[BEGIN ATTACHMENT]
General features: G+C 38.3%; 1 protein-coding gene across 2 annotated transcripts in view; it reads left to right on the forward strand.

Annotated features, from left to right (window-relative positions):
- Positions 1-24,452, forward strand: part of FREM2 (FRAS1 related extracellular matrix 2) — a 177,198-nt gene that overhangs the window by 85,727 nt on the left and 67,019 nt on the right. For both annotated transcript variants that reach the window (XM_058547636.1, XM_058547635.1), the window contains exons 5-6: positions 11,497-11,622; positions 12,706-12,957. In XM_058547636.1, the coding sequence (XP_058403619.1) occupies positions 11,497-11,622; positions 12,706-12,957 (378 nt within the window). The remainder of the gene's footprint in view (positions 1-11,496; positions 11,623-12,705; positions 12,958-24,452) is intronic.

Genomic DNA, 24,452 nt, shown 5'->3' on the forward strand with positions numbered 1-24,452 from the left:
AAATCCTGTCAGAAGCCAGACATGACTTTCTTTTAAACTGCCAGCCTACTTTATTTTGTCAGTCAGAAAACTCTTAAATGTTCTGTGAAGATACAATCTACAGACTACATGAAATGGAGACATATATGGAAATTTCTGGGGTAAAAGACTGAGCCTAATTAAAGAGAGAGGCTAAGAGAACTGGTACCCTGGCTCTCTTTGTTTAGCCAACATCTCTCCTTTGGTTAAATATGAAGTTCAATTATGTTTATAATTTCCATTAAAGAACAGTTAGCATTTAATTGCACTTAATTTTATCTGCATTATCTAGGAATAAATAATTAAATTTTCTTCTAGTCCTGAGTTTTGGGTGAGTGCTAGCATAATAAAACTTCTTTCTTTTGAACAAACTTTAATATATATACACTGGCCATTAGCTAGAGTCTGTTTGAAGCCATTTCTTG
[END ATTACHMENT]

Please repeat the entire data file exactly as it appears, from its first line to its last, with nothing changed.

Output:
General features: G+C 38.3%; 1 protein-coding gene across 2 annotated transcripts in view; it reads left to right on the forward strand.

Annotated features, from left to right (window-relative positions):
- Positions 1-24,452, forward strand: part of FREM2 (FRAS1 related extracellular matrix 2) — a 177,198-nt gene that overhangs the window by 85,727 nt on the left and 67,019 nt on the right. For both annotated transcript variants that reach the window (XM_058547636.1, XM_058547635.1), the window contains exons 5-6: positions 11,497-11,622; positions 12,706-12,957. In XM_058547636.1, the coding sequence (XP_058403619.1) occupies positions 11,497-11,622; positions 12,706-12,957 (378 nt within the window). The remainder of the gene's footprint in view (positions 1-11,496; positions 11,623-12,705; positions 12,958-24,452) is intronic.

Genomic DNA, 24,452 nt, shown 5'->3' on the forward strand with positions numbered 1-24,452 from the left:
AAATCCTGTCAGAAGCCAGACATGACTTTCTTTTAAACTGCCAGCCTACTTTATTTTGTCAGTCAGAAAACTCTTAAATGTTCTGTGAAGATACAATCTACAGACTACATGAAATGGAGACATATATGGAAATTTCTGGGGTAAAAGACTGAGCCTAATTAAAGAGAGAGGCTAAGAGAACTGGTACCCTGGCTCTCTTTGTTTAGCCAACATCTCTCCTTTGGTTAAATATGAAGTTCAATTATGTTTATAATTTCCATTAAAGAACAGTTAGCATTTAATTGCACTTAATTTTATCTGCATTATCTAGGAATAAATAATTAAATTTTCTTCTAGTCCTGAGTTTTGGGTGAGTGCTAGCATAATAAAACTTCTTTCTTTTGAACAAACTTTAATATATATACACTGGCCATTAGCTAGAGTCTGTTTGAAGCCATTTCTTG